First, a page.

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Learn from what's out there!

by DentArthurDent (Monk)
on Oct 16, 2003 at 12:57 UTC ( #299728=note: print w/ replies, xml ) Need Help??


in reply to use sloppy ;-)

In most other compiled languages, you get all errors and some number of warnings at compile time, and then you have the ability to vary the number of warnings.

As I understand things (never used it), strict causes things that wouldn't otherwise have been errors to be errors and is recommended. I think this is a bad idea. Better to have anything that is that dangerous always be an error. Ask yourself: is it an error or isn't it?

Warnings on the other hand, should have variable levels. Pick a few things that generally are bad bad errors but might be ok and use that as a starting point, then leave it up to the user to turn them all on or all off.

Can you tell I code more in C than Perl? :-)

----
May your tongue cleave to the roof of your mouth with the force of a thousand caramels.


Comment on Learn from what's out there!
Re: Learn from what's out there!
by Abigail-II (Bishop) on Oct 16, 2003 at 13:16 UTC
    All use strict does is make the Perl compiler more like a C compiler: picky. I'd expect people with a C background to embrace 'strict' quicker than people coming from a shell background (or people with no background in programming at all).

    Abigail

Re: Learn from what's out there!
by dragonchild (Archbishop) on Oct 16, 2003 at 13:38 UTC
    strict deals with things that almost always aren't what you want to do. But, strict robs the ability of the experienced developer to do cool things. This is why no strict; and no warnings 'blah' are there. All my Exporter modules have the following at the top:
    package Something::Or::Other; use strict; use warnings no warnings 'once'; # Stuff here 1;

    The 'once' item is one I don't want in a values repository. But, I don't use the no warnings 'once' item in my scripts because I should be using all my variables more than once. (If it's a repository, it should be in an Exporter module.)

    The same goes double with strict. The only strict item I ever turn off is 'refs', but I turn it off a lot, in specific situations when I really do have to use soft references. But, I know why I'm using soft references and I am planning on using soft references. Everywhere else, I'm too lazy to keep track, so I want the compiler to keep track for me, so I turn strict on.

    Soft references are dangerous in every situation ... just in most of them. So, if they were always errors, a lot of code wouldn't work. (Like, the code in Exporter, the most commonly used non-pragma module in Perl.)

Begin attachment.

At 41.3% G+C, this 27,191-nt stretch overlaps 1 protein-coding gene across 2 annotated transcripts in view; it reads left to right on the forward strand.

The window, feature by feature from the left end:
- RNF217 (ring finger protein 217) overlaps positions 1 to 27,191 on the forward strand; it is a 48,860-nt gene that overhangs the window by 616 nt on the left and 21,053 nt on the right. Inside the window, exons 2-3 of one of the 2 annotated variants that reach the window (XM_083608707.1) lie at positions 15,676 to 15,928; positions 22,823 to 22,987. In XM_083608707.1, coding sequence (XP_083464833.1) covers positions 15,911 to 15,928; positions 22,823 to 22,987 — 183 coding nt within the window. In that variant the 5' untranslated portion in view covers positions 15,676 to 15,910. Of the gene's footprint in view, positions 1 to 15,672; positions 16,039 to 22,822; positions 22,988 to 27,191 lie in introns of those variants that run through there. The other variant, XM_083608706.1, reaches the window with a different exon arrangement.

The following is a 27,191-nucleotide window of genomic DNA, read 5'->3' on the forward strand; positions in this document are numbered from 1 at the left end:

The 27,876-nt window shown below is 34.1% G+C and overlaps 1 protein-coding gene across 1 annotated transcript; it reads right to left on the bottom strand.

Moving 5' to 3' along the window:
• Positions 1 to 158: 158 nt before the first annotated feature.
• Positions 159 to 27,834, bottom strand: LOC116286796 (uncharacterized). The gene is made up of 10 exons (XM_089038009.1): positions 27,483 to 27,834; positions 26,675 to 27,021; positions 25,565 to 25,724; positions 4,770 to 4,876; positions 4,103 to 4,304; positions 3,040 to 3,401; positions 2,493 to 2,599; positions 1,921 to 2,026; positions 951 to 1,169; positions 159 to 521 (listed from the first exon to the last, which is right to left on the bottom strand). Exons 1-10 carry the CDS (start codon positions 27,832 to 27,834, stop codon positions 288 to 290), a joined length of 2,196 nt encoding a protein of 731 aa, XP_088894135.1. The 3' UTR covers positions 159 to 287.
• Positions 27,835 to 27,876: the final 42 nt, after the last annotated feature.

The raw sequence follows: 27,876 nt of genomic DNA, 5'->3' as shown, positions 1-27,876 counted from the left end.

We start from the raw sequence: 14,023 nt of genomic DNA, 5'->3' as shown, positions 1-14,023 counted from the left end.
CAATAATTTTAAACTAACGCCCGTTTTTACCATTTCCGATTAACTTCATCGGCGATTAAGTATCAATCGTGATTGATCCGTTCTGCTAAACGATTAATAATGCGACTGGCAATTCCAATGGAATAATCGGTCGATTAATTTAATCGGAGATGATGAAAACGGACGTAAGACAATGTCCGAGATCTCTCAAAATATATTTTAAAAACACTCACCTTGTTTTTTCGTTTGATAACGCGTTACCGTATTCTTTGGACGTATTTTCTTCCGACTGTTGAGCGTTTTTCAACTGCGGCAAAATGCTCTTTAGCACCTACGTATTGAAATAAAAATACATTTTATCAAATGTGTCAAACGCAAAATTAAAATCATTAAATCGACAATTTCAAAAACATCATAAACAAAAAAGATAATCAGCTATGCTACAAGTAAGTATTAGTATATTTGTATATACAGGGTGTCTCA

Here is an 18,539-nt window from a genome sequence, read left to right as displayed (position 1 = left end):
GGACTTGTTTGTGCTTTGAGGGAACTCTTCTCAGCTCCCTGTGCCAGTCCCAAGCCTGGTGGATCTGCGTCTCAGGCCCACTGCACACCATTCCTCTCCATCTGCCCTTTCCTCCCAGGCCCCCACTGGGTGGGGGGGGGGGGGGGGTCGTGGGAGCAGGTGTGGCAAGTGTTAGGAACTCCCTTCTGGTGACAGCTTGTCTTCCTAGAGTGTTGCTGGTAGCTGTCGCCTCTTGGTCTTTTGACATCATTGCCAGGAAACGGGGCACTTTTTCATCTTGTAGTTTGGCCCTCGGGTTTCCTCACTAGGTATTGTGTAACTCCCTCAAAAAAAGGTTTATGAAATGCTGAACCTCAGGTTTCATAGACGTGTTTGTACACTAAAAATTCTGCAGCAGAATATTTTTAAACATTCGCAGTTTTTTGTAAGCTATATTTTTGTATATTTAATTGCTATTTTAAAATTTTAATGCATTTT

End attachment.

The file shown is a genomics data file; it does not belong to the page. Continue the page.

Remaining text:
------
    We are the carpenters and bricklayers of the Information Age.

    The idea is a little like C++ templates, except not quite so brain-meltingly complicated. -- TheDamian, Exegesis 6

    ... strings and arrays will suffice. As they are easily available as native data types in any sane language, ... - blokhead, speaking on evolutionary algorithms

    Please remember that I'm crufty and crochety. All opinions are purely mine and all code is untested, unless otherwise specified.

      So is the point of strict, then, to take the rope out of the hands of a programmer so that they can't hang themselves? I guess there's a place for that. I withdraw my objection. :)
      ----
      May your tongue cleave to the roof of your mouth with the force of a thousand caramels.
        The point is to provide automated rope-removal, should the programmer want it. It's all in the spirit of TIMTOWDI.

        ------
        We are the carpenters and bricklayers of the Information Age.

        The idea is a little like C++ templates, except not quite so brain-meltingly complicated. -- TheDamian, Exegesis 6

        ... strings and arrays will suffice. As they are easily available as native data types in any sane language, ... - blokhead, speaking on evolutionary algorithms

        Please remember that I'm crufty and crochety. All opinions are purely mine and all code is untested, unless otherwise specified.

Re: Learn from what's out there!
by hardburn (Abbot) on Oct 16, 2003 at 14:19 UTC

    Better to have anything that is that dangerous always be an error. Ask yourself: is it an error or isn't it?

    This code is an error under strict 'refs':

    foreach my $field (qw( foo bar baz)) { *$field = sub { my $self = shift; $self->{$field} = shift if @_; $self->{$field}; }; }

    This is an incredibly great way to create accessors/mutators for an object in the simplist and most common case. It makes it easy to create new accessors/mutators, and is very memory-efficent (since there is actually only one subroutine in memory that handles many different cases).

    OTOH, the following also won't work under strict 'refs':

    use CGI qw(:all); my @names = param(); foreach my $name (@names) { $$name = param($name); }

    The fact that the above doesn't work under strict 'refs' is a good thing. It would allow any parameters passed to the CGI to clobber the values of existing scalars in the namespace. (This is based on a real example I saw in a SoPW a while back by a well-meaning but obviously inexperianced CGI programmer).

    Thus, a new user should always use strict to catch potential errors, but an experianced coder will know when it's OK to shut it off.

    ----
    I wanted to explore how Perl's closures can be manipulated, and ended up creating an object system by accident.
    -- Schemer

    :(){ :|:&};:

    Note: All code is untested, unless otherwise stated

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